“Yes, okay, I can pick up your grandparents from the airport, but you should know my car isn’t very big. It’s a Honda Prelude. Do they have very much luggage?”
“No, they never carry very much luggage, and they are very small. They are Chinese people after all.”
“Not all Chinese people are small, what about that basketball player…what’s his name?”
“How am I supposed to know? Just because I’m Chinese I’m supposed to know?”
“No, just the point being–nevermind.”
“Oh, you should know by the way, they don’t speak any English. Only Mandarin.”
“Um, okay…you know I don’t speak any Chinese. Madarin or Xiang.”
“You think there are only two Chinese languages?”
“No, well, I guess, there are a few more…I honestly don’t know.”
(sighs) “Well, maybe I should just ask someone else.”
“You have Mandarin-speaking friends who can pick them up? Is there, like, a taxi service for this?”
“No, you are the only one who can–I mean, the best one. So you can do it, right?”
(sigh) “Yes, I can. What time do they come in?”
Just in case, I take the box with my emergency winter supplies out, and stash it at my sister’s house.
“You’re picking up somebody’s Chinese grandparents? Why? That’s weird.”
“Well, there’s no one else to do it. It shouldn’t be a big deal, he says they don’t have much luggage, so it shouldn’t be a big deal.”
“Well, I just hope they’re nice.”
“I’m sure they are…what does it matter? It’s only a fifteen minute car ride.”
“I liked the Joy Luck Club. They’re probably nice. Unless they’re like that mean one.”
“Um, okay, I have to go now. I’ll be late.”
The car feels surprisingly light without its winter gear. Thank heaven spring is coming.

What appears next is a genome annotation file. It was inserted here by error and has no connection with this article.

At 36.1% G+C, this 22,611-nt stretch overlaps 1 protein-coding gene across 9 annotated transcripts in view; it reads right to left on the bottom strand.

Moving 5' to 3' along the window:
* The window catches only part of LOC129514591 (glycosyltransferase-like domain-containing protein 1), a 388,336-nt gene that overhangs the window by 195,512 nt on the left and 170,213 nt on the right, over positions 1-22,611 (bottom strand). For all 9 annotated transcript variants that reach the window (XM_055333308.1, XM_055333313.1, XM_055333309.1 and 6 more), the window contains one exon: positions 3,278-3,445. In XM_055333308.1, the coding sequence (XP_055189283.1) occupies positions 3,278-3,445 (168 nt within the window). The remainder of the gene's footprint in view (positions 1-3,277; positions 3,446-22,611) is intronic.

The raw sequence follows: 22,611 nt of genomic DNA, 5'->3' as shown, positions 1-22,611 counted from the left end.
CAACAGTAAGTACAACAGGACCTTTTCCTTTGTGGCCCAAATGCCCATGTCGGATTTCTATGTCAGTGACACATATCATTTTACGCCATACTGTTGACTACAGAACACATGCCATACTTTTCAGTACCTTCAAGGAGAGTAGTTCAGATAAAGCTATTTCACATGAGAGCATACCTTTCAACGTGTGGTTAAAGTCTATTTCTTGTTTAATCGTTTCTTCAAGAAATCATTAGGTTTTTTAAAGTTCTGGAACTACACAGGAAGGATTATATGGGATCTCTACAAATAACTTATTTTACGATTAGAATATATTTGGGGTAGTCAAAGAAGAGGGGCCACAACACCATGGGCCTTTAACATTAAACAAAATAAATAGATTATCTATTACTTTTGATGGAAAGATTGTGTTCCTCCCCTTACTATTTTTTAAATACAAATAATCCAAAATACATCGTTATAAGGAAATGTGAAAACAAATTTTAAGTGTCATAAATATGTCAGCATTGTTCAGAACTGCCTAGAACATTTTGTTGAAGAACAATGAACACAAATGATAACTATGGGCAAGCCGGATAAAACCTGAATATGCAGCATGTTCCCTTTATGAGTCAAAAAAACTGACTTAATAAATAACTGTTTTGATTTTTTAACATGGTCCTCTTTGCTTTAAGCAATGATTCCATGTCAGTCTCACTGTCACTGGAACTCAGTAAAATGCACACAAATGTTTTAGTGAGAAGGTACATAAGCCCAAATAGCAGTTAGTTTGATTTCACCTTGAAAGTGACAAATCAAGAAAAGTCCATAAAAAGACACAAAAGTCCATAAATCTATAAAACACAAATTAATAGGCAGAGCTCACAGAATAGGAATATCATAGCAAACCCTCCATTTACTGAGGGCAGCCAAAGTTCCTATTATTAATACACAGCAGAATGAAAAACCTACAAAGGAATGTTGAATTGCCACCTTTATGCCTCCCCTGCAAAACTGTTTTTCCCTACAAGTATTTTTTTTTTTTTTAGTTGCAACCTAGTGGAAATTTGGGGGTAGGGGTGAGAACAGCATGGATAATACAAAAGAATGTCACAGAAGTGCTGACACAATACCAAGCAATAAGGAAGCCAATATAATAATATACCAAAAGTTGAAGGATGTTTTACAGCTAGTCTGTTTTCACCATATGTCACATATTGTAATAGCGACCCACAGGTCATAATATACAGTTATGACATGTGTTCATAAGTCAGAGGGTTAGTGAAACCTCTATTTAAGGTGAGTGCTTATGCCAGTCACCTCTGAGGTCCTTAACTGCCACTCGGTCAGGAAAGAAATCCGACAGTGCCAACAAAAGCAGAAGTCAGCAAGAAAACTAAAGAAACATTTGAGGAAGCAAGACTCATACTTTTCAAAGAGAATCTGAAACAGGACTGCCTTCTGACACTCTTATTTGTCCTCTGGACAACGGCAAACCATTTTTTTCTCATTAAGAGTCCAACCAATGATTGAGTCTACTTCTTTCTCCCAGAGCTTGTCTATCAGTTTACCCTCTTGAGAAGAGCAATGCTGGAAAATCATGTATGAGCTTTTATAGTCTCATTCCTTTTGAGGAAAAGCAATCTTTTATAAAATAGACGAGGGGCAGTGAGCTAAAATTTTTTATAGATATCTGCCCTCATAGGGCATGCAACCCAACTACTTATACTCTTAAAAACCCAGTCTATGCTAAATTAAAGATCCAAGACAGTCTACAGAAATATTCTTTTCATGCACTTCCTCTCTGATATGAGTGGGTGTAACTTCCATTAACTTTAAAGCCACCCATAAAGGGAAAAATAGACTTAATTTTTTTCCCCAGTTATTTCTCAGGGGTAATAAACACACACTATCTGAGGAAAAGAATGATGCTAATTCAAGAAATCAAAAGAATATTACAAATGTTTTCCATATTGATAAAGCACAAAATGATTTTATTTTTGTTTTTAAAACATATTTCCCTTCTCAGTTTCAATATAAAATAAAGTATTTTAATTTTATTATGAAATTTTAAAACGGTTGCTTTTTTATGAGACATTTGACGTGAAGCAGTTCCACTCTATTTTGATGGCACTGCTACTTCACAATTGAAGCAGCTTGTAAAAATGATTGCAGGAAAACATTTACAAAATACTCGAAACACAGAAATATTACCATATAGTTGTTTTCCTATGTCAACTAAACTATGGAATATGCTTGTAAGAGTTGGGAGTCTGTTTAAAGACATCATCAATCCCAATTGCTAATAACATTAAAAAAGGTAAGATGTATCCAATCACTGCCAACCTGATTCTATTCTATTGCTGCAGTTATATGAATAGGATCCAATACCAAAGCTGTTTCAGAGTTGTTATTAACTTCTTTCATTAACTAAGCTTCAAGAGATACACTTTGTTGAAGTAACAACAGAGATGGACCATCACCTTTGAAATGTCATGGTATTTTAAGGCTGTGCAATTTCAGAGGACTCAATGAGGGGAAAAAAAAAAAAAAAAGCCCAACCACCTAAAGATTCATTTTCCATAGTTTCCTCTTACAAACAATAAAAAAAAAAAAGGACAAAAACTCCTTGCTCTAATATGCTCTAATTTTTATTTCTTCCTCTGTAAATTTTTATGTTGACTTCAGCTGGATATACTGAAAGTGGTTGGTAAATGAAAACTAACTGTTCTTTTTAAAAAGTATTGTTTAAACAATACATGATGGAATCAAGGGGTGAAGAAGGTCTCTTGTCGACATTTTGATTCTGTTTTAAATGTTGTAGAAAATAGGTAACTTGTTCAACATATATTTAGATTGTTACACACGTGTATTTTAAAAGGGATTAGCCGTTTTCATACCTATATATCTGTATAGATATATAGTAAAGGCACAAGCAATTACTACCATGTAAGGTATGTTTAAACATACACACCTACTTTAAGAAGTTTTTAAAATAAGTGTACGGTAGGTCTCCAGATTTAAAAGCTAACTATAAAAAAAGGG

“So you’re sure you’re okay to do this?” He has to close the car door twice, it bounced only lightly off the frame the first time.
“Well, it’d be a little too late to back out now, wouldn’t it?”
“Thanks. Is that Depeche Mode? Can you turn it up?”
How are we going to find two (his words, not mine) little Chinese people in the sea of tall people at the airport?
“There they are, there they are!” he shouts.
“Those are your grandparents? Your grandmother is in a wheelchair?”
“Why, what’s the problem? You have a problem with Chinese people in wheelchairs?”
“No, it’s not that. It’s just my car is very small, and you said they don’t have much luggage. A wheelchair takes up a lot of room.”
“Don’t worry! I’ll fold it. Listen, don’t worry, really. I’ll translate for you.”
Grandfather sits next to me. He does seem nice. His eyes are kind, and almost seem to say, “I’m sorry my grandson is a boob.” He has a lot of questions. But his grandson is struggling with the wheelchair. I just smile at Grandfather, and say, “Yes, your grandson is a complete boob. Even more so than I realized.”
After several minutes of struggle, the wheelchair is balanced with the hatch propped on it. He tied his belt to it, and is holding the strap in his lap, so the hatch won’t flop up and down.
Grandfather continues to talk a blue streak. I am trying to keep my mind on driving.
“Grandfather says, ‘what are you’?”
“What do you mean what am I?”
Several phrases are exchanged in Mandarin. “He means, where does your family come from?”
“Oh. We’re all from California.”
“Grandfather says you look more interesting than many Californians.”
“Does he know a lot of Californians?”
“No, just the Baywatch ones.” Oh, of course. I don’t look anything like David Hasselhof or Pamela Anderson, so this actually makes some sense to me.
“Grandfather means, all Americans are from somewhere else. So where are your grandparents from? Italy?”
“No, you know I’m not Italian! I am half Mexican and half Irish.”
“Grandfather says this is not possible, you must be Italian.”
“Well, it is. I am.”
“Grandfather says he is half from Hong Kong, and the other half is also Hong Kong. That means he is 100% Chink-Chink!”
“That is not nice to say!”
“I did not say it. He did it.”
Fifteen minutes has never lasted longer in my life.